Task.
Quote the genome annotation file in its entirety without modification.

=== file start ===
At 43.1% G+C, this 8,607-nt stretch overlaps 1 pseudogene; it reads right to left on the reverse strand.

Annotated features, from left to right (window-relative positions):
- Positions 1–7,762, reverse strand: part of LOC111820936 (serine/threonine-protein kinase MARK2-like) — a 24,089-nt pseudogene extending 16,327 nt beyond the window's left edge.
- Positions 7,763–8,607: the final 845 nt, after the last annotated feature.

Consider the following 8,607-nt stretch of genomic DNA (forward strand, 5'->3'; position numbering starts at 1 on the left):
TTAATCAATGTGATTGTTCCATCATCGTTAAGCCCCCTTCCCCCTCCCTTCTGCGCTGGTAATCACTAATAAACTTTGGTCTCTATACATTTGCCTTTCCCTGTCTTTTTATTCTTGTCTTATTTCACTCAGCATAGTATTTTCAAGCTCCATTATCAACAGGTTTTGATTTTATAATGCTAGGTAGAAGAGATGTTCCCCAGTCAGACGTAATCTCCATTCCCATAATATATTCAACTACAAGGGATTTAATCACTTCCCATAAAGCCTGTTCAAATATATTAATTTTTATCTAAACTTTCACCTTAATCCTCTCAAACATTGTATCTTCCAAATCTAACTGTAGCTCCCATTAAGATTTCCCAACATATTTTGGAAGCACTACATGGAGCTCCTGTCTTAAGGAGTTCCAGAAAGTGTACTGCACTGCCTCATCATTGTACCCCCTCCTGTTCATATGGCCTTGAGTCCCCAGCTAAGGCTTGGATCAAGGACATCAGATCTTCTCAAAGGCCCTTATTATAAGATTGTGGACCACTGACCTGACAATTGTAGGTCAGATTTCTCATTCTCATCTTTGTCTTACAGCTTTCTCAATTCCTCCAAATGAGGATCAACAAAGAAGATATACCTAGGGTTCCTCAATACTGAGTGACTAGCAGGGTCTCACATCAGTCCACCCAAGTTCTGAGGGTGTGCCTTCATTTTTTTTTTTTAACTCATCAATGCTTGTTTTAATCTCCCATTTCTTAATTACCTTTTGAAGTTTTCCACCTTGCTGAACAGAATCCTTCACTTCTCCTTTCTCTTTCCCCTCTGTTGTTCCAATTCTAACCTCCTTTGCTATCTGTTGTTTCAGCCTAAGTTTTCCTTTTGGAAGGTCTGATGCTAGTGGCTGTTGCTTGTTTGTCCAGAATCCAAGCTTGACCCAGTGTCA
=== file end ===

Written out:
At 43.1% G+C, this 8,607-nt stretch overlaps 1 pseudogene; it reads right to left on the reverse strand.

Annotated features, from left to right (window-relative positions):
- Positions 1–7,762, reverse strand: part of LOC111820936 (serine/threonine-protein kinase MARK2-like) — a 24,089-nt pseudogene extending 16,327 nt beyond the window's left edge.
- Positions 7,763–8,607: the final 845 nt, after the last annotated feature.

Consider the following 8,607-nt stretch of genomic DNA (forward strand, 5'->3'; position numbering starts at 1 on the left):
TTAATCAATGTGATTGTTCCATCATCGTTAAGCCCCCTTCCCCCTCCCTTCTGCGCTGGTAATCACTAATAAACTTTGGTCTCTATACATTTGCCTTTCCCTGTCTTTTTATTCTTGTCTTATTTCACTCAGCATAGTATTTTCAAGCTCCATTATCAACAGGTTTTGATTTTATAATGCTAGGTAGAAGAGATGTTCCCCAGTCAGACGTAATCTCCATTCCCATAATATATTCAACTACAAGGGATTTAATCACTTCCCATAAAGCCTGTTCAAATATATTAATTTTTATCTAAACTTTCACCTTAATCCTCTCAAACATTGTATCTTCCAAATCTAACTGTAGCTCCCATTAAGATTTCCCAACATATTTTGGAAGCACTACATGGAGCTCCTGTCTTAAGGAGTTCCAGAAAGTGTACTGCACTGCCTCATCATTGTACCCCCTCCTGTTCATATGGCCTTGAGTCCCCAGCTAAGGCTTGGATCAAGGACATCAGATCTTCTCAAAGGCCCTTATTATAAGATTGTGGACCACTGACCTGACAATTGTAGGTCAGATTTCTCATTCTCATCTTTGTCTTACAGCTTTCTCAATTCCTCCAAATGAGGATCAACAAAGAAGATATACCTAGGGTTCCTCAATACTGAGTGACTAGCAGGGTCTCACATCAGTCCACCCAAGTTCTGAGGGTGTGCCTTCATTTTTTTTTTTTAACTCATCAATGCTTGTTTTAATCTCCCATTTCTTAATTACCTTTTGAAGTTTTCCACCTTGCTGAACAGAATCCTTCACTTCTCCTTTCTCTTTCCCCTCTGTTGTTCCAATTCTAACCTCCTTTGCTATCTGTTGTTTCAGCCTAAGTTTTCCTTTTGGAAGGTCTGATGCTAGTGGCTGTTGCTTGTTTGTCCAGAATCCAAGCTTGACCCAGTGTCA